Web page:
This is the final in our series on emotional intelligence.  This week, we’ll put the last four weeks together and summarise for you.

1.      Get to know yourself.  Identify the feelings you have in various situations.  It’s normal to have a range of emotions and developing the skill of naming them will help you select the ones you want to learn to control.

2.      There’s something calming about being able to identify a feeling you’re having.  The trick to achieving this is to step outside yourself when you do.  For example, don’t say, “I’m angry!”  Instead, say, “That’s anger.”  Suddenly, you are removed from the equation and this may have the effect of quickly reducing the intensity of your involvement in your emotion.  Reducing the intensity of the feeling is controlling it.

3.       Once your own emotions are under control, begin to identify those of others.  Become a student of body language and look for clusters of behaviours that lead to a conclusion about what others are thinking and feeling.  Never rely on a single observation (for example, arms folded = negativity.)  Single observations are notoriously unreliable for accurately identifying an emotion.  Put the whole package of readings together and you’ll be much closer to the truth.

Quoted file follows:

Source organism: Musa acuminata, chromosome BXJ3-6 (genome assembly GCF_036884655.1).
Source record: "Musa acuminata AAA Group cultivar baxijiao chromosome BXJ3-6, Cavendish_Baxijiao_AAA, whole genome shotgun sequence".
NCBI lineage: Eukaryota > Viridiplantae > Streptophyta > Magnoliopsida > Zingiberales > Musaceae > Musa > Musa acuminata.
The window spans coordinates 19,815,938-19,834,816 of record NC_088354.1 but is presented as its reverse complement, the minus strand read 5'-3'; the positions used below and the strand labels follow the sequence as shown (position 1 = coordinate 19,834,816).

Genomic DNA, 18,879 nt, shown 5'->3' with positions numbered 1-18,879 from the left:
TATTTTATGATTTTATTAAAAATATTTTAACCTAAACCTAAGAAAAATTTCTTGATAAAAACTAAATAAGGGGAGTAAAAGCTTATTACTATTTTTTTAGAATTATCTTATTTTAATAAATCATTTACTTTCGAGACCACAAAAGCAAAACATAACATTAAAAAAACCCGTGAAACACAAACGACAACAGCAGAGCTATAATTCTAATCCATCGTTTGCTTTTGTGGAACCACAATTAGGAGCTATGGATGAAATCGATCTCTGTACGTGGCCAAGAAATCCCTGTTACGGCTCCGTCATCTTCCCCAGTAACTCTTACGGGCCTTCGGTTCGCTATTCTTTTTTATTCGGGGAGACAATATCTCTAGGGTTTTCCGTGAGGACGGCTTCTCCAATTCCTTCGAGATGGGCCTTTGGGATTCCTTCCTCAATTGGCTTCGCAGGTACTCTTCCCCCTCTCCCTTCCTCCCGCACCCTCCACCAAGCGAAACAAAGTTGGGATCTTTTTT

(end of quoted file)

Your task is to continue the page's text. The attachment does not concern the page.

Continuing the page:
4.      Empathy brings out the best in people.  It’s a trait that nurtures relationships and relaxes people who are on the receiving end of it.  As social beasts, knowing that another understands our feelings engenders confidence and warmth in that person. 

So here’s the wrap…

Projecting a calm and controlled image gives confidence to others.  Being able to identify the emotions of others may help to get to the bottom of the natural reservations people have to forming a relationship.  Learn to regard these unstated emotional responses as openings to further discuss how the relationship will be mutually beneficial.  Couple this with your naturally empathetic responses that lower people’s natural resistance to change and you’ll be well on your way to developing the confidence and trust that leads to a rewarding relationship.

A word of caution – be genuine.  Fakes are easy to spot.

We hope you have enjoyed this series, if you have missed any of the previous blogs and want to read the whole series go to If you would like the convenience of recieving this as an email please follow this link.

From those in Heels